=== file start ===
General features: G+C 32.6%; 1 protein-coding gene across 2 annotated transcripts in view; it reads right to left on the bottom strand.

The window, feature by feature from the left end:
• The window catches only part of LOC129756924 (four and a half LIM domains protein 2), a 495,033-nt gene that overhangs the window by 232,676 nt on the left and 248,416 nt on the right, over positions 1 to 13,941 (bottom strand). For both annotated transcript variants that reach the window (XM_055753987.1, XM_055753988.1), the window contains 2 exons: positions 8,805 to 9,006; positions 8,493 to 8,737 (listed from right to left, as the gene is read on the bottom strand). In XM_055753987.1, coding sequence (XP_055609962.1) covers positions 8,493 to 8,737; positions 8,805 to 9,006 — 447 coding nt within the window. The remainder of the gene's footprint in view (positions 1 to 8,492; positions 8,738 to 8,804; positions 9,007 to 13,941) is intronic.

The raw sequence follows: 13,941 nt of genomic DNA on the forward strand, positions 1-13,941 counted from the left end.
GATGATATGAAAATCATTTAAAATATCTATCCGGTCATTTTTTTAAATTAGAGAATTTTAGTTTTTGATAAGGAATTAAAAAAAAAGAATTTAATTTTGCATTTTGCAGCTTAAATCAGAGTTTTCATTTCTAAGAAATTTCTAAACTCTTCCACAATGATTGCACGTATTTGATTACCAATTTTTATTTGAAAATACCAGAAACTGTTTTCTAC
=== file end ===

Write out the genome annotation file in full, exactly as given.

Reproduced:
General features: G+C 32.6%; 1 protein-coding gene across 2 annotated transcripts in view; it reads right to left on the bottom strand.

The window, feature by feature from the left end:
• The window catches only part of LOC129756924 (four and a half LIM domains protein 2), a 495,033-nt gene that overhangs the window by 232,676 nt on the left and 248,416 nt on the right, over positions 1 to 13,941 (bottom strand). For both annotated transcript variants that reach the window (XM_055753987.1, XM_055753988.1), the window contains 2 exons: positions 8,805 to 9,006; positions 8,493 to 8,737 (listed from right to left, as the gene is read on the bottom strand). In XM_055753987.1, coding sequence (XP_055609962.1) covers positions 8,493 to 8,737; positions 8,805 to 9,006 — 447 coding nt within the window. The remainder of the gene's footprint in view (positions 1 to 8,492; positions 8,738 to 8,804; positions 9,007 to 13,941) is intronic.

The raw sequence follows: 13,941 nt of genomic DNA on the forward strand, positions 1-13,941 counted from the left end.
GATGATATGAAAATCATTTAAAATATCTATCCGGTCATTTTTTTAAATTAGAGAATTTTAGTTTTTGATAAGGAATTAAAAAAAAAGAATTTAATTTTGCATTTTGCAGCTTAAATCAGAGTTTTCATTTCTAAGAAATTTCTAAACTCTTCCACAATGATTGCACGTATTTGATTACCAATTTTTATTTGAAAATACCAGAAACTGTTTTCTAC